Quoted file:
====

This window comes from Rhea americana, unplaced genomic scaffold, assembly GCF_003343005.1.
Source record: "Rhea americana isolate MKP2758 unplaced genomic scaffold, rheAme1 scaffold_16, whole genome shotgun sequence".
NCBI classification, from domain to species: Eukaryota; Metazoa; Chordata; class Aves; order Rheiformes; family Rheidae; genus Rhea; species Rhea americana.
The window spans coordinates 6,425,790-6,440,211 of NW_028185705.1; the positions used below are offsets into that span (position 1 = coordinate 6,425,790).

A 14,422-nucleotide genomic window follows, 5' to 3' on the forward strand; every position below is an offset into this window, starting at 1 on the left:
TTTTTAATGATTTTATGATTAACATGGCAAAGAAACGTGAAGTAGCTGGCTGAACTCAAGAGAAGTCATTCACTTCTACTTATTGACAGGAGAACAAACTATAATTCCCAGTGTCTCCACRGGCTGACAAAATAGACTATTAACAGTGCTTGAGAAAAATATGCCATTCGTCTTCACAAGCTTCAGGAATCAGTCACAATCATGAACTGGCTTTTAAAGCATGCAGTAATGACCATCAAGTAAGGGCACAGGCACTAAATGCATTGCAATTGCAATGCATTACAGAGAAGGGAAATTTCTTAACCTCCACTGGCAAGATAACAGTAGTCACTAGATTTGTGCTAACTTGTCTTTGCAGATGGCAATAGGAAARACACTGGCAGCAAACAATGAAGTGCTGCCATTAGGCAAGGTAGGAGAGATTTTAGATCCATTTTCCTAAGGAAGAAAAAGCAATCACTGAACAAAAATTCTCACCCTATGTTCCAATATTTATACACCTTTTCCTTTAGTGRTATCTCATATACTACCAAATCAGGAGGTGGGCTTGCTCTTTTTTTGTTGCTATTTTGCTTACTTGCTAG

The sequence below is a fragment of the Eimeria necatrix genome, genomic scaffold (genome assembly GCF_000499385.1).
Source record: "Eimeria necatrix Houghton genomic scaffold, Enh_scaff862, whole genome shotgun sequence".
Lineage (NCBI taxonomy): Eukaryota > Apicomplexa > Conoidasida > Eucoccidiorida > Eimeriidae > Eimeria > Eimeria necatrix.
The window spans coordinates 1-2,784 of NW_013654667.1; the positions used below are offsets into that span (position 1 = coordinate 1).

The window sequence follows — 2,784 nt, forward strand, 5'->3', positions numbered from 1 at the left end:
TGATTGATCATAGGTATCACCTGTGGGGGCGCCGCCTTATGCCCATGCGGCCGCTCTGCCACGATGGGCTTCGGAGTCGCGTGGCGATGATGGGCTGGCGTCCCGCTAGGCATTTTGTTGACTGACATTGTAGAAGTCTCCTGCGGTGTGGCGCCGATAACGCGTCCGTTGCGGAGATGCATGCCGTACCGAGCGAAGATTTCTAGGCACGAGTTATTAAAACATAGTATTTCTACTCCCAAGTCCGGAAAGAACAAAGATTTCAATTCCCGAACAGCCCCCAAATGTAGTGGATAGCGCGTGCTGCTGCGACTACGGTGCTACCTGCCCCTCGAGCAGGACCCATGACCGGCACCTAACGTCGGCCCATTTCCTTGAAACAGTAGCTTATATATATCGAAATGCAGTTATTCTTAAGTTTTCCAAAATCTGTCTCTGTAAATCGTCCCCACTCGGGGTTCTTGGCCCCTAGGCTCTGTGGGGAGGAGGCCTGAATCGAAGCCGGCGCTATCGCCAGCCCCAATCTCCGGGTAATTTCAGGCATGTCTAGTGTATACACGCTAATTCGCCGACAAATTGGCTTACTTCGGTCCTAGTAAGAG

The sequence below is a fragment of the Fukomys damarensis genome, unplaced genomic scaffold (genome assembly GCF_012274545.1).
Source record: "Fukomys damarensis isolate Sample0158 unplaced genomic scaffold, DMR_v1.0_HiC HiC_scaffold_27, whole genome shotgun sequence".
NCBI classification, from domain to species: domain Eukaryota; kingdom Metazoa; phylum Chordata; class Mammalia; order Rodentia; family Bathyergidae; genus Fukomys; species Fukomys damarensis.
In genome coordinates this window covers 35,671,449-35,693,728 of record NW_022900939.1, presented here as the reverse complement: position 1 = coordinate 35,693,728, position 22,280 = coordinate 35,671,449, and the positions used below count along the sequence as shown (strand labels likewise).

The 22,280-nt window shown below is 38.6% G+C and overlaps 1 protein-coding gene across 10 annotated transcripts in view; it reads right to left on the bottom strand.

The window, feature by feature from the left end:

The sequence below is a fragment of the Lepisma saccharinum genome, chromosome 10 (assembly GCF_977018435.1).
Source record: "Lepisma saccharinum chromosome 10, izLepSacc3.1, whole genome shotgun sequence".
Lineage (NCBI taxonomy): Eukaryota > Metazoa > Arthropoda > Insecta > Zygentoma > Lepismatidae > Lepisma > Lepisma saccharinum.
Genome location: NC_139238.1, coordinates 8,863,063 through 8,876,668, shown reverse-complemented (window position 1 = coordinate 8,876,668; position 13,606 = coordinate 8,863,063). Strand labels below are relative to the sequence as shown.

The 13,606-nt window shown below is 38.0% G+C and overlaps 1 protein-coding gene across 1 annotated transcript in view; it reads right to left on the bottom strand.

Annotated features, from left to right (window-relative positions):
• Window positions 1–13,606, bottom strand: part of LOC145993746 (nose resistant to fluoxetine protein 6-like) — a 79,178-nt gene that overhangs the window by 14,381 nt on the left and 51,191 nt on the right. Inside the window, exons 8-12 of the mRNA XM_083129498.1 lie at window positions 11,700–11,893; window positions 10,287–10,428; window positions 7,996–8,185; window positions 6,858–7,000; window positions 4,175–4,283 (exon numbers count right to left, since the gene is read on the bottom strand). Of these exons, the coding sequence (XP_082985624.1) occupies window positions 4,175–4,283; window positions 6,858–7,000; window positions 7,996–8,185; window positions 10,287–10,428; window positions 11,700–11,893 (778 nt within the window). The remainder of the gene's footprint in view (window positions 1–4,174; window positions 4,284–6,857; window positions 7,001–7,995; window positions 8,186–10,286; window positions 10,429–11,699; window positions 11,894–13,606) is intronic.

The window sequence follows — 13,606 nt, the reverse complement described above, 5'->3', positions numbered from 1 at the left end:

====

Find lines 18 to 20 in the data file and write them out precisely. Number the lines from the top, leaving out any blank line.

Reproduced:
The window, feature by feature from the left end:

The sequence below is a fragment of the Lepisma saccharinum genome, chromosome 10 (assembly GCF_977018435.1).
Source record: "Lepisma saccharinum chromosome 10, izLepSacc3.1, whole genome shotgun sequence".